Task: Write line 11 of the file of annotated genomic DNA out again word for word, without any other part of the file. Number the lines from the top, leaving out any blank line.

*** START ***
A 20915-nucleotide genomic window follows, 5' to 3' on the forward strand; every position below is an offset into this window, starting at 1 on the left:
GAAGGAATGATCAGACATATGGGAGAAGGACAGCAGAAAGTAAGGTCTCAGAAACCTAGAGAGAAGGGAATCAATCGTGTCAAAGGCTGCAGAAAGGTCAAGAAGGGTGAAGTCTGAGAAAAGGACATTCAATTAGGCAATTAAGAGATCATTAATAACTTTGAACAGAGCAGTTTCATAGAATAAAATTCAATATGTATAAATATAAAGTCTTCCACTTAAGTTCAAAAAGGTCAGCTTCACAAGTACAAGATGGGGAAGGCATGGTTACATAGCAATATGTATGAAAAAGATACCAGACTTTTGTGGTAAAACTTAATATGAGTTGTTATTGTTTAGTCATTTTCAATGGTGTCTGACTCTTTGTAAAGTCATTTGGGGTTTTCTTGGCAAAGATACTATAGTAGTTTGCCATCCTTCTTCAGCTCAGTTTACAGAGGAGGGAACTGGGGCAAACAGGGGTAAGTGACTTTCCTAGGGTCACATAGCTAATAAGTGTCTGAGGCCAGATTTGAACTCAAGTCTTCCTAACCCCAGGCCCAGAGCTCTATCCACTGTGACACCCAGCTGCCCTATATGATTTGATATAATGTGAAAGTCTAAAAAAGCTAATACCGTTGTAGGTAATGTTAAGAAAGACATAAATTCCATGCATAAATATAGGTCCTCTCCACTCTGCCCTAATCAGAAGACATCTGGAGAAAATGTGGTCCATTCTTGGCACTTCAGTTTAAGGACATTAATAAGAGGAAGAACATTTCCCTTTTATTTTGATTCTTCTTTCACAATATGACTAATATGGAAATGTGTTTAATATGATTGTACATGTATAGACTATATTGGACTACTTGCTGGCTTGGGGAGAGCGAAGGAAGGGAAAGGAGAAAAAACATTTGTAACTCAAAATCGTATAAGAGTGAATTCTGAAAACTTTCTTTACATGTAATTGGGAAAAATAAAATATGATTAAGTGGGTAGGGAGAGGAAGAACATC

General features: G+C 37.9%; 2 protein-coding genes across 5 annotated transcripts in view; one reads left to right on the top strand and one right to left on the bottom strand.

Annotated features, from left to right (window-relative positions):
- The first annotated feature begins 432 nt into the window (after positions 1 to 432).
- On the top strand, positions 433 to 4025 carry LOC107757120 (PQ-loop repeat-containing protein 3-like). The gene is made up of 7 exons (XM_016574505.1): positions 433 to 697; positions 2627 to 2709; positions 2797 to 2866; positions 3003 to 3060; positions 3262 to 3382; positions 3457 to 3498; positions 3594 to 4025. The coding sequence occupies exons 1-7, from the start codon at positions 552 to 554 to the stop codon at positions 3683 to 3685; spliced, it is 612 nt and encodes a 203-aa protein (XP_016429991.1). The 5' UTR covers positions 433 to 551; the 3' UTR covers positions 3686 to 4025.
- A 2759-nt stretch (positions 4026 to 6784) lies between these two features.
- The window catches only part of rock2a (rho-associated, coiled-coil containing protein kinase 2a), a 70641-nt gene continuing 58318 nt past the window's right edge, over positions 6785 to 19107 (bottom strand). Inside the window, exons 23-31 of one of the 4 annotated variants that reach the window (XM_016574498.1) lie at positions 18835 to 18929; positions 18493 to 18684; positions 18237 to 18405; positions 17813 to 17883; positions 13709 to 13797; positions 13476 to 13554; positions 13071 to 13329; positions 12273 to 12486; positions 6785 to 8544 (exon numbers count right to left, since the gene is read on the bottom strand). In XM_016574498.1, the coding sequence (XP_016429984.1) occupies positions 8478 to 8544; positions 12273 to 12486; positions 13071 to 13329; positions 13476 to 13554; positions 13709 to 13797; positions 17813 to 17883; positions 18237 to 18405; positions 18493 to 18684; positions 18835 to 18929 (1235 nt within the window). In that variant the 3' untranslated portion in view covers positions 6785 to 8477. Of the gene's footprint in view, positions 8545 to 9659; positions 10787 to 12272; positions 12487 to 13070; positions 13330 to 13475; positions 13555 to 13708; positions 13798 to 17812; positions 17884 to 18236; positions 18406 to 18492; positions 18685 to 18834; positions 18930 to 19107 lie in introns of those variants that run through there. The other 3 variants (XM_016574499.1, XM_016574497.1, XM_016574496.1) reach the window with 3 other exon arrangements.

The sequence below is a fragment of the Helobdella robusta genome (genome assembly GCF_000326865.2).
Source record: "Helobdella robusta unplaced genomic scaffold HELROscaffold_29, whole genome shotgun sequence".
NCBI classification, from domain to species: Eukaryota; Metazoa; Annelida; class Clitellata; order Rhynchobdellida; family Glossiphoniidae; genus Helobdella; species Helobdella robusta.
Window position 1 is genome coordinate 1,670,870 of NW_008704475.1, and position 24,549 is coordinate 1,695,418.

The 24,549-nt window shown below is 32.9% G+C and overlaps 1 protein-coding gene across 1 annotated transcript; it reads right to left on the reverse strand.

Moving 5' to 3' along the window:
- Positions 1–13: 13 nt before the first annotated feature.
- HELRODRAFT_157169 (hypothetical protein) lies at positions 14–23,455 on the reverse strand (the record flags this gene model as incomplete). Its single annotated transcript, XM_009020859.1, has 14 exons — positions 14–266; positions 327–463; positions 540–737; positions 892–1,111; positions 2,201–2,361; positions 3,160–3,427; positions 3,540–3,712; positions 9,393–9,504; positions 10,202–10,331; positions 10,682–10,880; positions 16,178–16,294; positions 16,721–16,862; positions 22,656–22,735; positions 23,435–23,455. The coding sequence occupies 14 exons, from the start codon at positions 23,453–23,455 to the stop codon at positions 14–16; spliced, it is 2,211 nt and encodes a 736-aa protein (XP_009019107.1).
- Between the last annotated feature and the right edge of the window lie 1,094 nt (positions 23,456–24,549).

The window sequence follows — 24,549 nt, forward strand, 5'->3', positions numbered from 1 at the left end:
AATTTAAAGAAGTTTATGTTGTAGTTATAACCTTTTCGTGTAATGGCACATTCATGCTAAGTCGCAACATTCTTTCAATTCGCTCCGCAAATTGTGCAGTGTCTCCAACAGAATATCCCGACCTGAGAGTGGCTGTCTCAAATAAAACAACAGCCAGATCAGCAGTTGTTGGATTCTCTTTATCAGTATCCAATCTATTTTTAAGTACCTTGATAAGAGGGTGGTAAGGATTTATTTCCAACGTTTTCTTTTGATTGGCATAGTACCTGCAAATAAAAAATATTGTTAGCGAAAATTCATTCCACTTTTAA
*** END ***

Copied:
NCBI classification, from domain to species: Eukaryota; Metazoa; Annelida; class Clitellata; order Rhynchobdellida; family Glossiphoniidae; genus Helobdella; species Helobdella robusta.